New Take On Old Tradition of Apprenticeship

Steel Yard facilitates creative training for metalworking industry

By ecoRI News staff

A recent Weld-to-Work participant uses a plasma cutter to trim a piece of steel for a public art project. (Steel Yard)

A recent Weld-to-Work participant uses a plasma cutter to trim a piece of steel for a public art project. (Steel Yard)

PROVIDENCE — As a reaction to the disappearing job market of 2008, the Steel Yard piloted a paid educational opportunity that focused on community engagement and metalworking for participants with significant hardships. This program, Weld-to-Work, has since trained more than 100 participants, who have been taught skills that will make them more eligible for jobs in the metalworking industry.

Although Rhode Island’s economic landscape has changed since Weld-to-Work began, there has continued to be an increasing demand for this program, according to Steel Yard executive director Howie Sneider.

The Steel Yard recently announced the start of the latest Weld-to-Work program, which will serve eight young adults between the ages of 18 and 24. This year’s cohort was selected from some 40 applicants who all met the income and age qualifications.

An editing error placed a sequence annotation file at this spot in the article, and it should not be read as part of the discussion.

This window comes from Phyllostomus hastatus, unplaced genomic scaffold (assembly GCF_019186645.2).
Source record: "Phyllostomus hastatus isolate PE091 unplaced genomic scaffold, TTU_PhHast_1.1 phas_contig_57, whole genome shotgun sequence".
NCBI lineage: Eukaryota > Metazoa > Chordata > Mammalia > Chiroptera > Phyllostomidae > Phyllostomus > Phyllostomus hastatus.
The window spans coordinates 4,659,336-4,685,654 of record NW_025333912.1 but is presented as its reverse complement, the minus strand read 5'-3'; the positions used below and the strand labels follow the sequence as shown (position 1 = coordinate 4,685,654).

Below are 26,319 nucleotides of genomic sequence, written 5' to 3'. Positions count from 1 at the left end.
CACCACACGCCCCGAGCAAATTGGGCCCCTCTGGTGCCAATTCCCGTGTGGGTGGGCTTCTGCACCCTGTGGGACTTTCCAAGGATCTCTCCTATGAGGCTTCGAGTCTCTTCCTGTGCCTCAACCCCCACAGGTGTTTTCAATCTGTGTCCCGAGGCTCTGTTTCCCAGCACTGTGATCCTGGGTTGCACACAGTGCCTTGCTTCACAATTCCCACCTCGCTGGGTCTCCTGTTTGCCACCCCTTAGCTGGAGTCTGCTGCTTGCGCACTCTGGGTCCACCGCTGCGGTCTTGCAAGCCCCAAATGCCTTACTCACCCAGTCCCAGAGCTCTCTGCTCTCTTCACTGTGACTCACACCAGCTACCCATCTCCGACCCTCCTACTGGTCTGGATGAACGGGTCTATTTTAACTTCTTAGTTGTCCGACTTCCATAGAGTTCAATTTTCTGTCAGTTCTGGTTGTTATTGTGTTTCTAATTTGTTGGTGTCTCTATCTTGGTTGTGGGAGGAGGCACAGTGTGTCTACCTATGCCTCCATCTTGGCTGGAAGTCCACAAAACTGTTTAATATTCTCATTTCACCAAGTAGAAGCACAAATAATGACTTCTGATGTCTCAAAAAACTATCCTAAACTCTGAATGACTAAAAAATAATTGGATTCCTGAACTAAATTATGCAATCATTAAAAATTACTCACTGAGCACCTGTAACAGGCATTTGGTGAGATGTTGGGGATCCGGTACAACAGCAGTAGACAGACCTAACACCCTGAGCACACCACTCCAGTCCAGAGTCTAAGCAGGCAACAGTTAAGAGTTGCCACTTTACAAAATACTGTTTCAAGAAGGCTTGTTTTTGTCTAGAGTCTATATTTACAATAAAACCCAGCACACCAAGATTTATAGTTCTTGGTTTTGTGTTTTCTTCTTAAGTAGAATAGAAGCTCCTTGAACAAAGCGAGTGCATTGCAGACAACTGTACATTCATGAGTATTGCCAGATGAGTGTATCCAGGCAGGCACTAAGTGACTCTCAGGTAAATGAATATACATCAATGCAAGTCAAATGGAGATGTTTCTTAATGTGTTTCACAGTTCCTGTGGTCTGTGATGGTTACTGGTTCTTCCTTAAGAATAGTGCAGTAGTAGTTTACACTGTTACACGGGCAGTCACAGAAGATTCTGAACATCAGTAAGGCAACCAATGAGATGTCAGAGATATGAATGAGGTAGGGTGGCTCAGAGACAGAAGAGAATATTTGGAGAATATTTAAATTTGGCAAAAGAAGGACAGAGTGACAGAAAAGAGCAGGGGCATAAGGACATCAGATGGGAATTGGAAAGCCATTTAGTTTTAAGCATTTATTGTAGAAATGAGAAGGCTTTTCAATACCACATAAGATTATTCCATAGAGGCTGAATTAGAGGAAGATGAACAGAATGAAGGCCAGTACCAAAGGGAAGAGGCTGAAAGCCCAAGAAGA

Carrying on with the tradition of apprenticeship, each trainee will learn studio safety and about basic metalworking tools that cut, grind and drill metal, as well as how to use the oxygen-acetylene torch and plasma cutter. In addition to technical training, participants are taught to think critically and creatively, to work with a team and show leadership, use available resources, and problem-solve while gaining valuable work experience, Sneider said.

Training begins with basic shop practices and culminates with the design and fabrication of both an individual project and a team project that is installed within the community. This Weld-to-Work class will be creating distance markers for local parks and collaborating with The Nature Conservancy to create sculpture for its Providence office.

“The skills and confidence gained through a metalworking education can be truly transformative,” program director Islay Taylor said. “The students who attend Weld-to-Work have come through a very competitive interview process that accepts one in five applicants. They get to experience a creative mix of the Steel Yard’s educational and professional programs.”

The Textron Charitable Trust and the LISC/Citizens Bank Growing Communities grant to the Olneyville neighborhood have helped fund the program.

The nonprofitSteel Yard sits on a 3.7-acre campus on Sims Avenue — the site of the former Providence Steel and Iron. The property, which is along the Woonasquatucket River in the heart of the city’s Industrial Valley, is on the National Historic Register.